Common Defense Celebrates Pride Month


WASHINGTON — Today is the beginning of Pride Month, a month designated to celebrate the history and legacy of the LGBTQ+ community. Common Defense celebrates this month by uplifting our queer service members and veterans while honoring the historic tradition of demanding better for queer people everywhere.

Common Defense Communications Director Jacob Thomas released the following statement:

“As an out, gay veteran who served both during and after Don’t Ask Don’t Tell, I know firsthand that queer service members have always existed in every branch of service. Yet it is only recently that we have been allowed to openly celebrate our identities. Common Defense is celebrating the legacy and the sacrifice of our LGBTQ service members and veterans by calling for better legislation and policy to protect all queer people.

“In the past couple of years, there has been a wave of harmful anti-trans laws passed in several states, including Florida, Texas, and Alabama. These laws that do not allow trans children to access the healthcare they need or to openly express who they are is wrong on every level. From the Don’t Ask Don’t Tell days, we are more than aware of what it feels like to constantly be forced further and further into the closet, and we refuse to let that happen to the growing generation of LGBTQ children.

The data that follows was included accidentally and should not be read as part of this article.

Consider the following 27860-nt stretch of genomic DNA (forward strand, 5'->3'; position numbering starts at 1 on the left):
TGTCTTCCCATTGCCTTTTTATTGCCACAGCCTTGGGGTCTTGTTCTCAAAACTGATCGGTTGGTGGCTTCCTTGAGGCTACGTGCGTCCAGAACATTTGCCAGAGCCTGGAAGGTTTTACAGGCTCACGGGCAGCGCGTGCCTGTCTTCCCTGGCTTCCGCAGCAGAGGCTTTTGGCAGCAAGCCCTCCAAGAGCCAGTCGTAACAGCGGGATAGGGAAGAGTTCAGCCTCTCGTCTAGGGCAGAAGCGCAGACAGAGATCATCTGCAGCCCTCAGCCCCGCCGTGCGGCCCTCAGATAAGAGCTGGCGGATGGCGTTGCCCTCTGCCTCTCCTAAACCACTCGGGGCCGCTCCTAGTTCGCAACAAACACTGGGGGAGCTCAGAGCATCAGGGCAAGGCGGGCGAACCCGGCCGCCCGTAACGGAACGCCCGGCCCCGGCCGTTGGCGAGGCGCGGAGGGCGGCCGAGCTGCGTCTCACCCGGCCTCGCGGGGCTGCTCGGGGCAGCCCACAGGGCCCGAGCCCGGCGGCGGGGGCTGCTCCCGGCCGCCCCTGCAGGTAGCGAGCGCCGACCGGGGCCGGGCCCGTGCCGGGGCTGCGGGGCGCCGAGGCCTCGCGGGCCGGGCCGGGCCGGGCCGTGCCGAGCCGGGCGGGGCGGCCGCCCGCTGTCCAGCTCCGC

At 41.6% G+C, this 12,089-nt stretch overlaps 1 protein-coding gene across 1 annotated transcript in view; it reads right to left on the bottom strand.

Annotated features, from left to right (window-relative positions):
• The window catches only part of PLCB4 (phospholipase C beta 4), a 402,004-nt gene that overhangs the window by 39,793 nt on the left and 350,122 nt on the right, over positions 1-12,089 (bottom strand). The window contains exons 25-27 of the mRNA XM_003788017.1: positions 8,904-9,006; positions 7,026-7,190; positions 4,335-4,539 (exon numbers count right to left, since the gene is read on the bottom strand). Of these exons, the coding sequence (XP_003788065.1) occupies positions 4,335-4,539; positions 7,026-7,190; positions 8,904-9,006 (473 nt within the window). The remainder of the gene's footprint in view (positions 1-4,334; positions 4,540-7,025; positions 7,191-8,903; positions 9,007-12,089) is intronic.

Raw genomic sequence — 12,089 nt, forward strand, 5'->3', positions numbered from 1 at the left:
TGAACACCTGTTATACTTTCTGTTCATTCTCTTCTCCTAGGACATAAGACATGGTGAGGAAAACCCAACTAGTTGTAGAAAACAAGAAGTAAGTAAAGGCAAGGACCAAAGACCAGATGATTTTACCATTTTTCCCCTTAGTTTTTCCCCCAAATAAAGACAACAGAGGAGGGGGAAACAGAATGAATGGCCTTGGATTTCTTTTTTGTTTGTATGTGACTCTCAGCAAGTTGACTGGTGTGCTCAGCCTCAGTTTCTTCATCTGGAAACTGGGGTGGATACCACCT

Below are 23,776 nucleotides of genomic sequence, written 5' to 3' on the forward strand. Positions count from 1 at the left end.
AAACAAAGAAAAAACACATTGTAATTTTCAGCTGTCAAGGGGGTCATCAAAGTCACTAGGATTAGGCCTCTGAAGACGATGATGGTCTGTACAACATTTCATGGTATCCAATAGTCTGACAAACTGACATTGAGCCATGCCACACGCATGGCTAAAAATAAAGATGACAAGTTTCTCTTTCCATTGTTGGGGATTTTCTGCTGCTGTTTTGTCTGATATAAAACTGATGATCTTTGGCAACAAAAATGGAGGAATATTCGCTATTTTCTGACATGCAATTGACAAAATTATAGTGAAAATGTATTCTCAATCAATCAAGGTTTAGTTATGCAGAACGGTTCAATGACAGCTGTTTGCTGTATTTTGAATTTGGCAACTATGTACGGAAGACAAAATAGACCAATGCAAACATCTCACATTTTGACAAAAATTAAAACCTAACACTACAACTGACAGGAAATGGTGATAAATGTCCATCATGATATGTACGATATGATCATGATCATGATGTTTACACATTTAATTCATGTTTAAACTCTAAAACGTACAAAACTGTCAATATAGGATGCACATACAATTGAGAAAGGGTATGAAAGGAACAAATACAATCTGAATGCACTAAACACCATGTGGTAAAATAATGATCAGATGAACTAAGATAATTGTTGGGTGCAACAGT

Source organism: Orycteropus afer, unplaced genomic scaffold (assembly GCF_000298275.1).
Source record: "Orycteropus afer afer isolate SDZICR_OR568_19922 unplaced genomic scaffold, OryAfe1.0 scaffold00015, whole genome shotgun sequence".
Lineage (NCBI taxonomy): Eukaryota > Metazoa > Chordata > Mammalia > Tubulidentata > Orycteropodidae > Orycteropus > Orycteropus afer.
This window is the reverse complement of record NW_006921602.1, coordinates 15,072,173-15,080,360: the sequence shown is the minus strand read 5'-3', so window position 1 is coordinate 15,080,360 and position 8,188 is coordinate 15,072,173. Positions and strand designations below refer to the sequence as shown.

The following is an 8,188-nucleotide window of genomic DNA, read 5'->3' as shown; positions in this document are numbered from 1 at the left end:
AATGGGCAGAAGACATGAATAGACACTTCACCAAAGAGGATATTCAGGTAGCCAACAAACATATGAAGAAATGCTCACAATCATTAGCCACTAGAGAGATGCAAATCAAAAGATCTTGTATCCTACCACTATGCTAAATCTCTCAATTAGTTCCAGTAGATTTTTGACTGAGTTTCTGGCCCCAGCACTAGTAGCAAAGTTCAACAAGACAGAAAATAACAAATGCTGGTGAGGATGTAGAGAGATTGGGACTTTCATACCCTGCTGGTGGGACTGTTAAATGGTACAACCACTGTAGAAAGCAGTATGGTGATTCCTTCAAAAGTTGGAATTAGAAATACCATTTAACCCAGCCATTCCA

“In light of the recently leaked draft Supreme Court opinion, it’s clear that the threats aren’t just coming from state legislatures–they’re also coming from our nation’s far-right dominated court. If the Supreme Court strikes down Roe v. Wade, there is a very real chance that the logic to do so does not stop with the right to abortion. This same regressive logic could be used to undermine other precedents like decriminalizing homosexuality and securing marriage equality–actions that would have devastating consequences for the LGBTQ+ community.

“While the trans ban and Don’t Ask Don’t Tell may not be in effect anymore, military service members and veterans who identify as queer are still directly impacted by the homophobic and regressive laws being passed across the country. According to a leaked Army policy, service members may soon be allowed to relocate if the state they live in is deemed too homophobic, racist, or sexist to live in. While we appreciate this effort to protect LGBTQ+ service members, it is unconscionable to think we need this policy to begin with.

“As veterans who put their lives on the line for this country, it is a disgrace to still be treated as Second Class citizens in our own country. With the threat of a SCOTUS on a warpath to gut longstanding rights, it has never been more urgent to steel ourselves for the fight ahead and place our might squarely behind finally passing the EQUALITY Act to enshrine LGBTQ+ people’s rights into federal law.”

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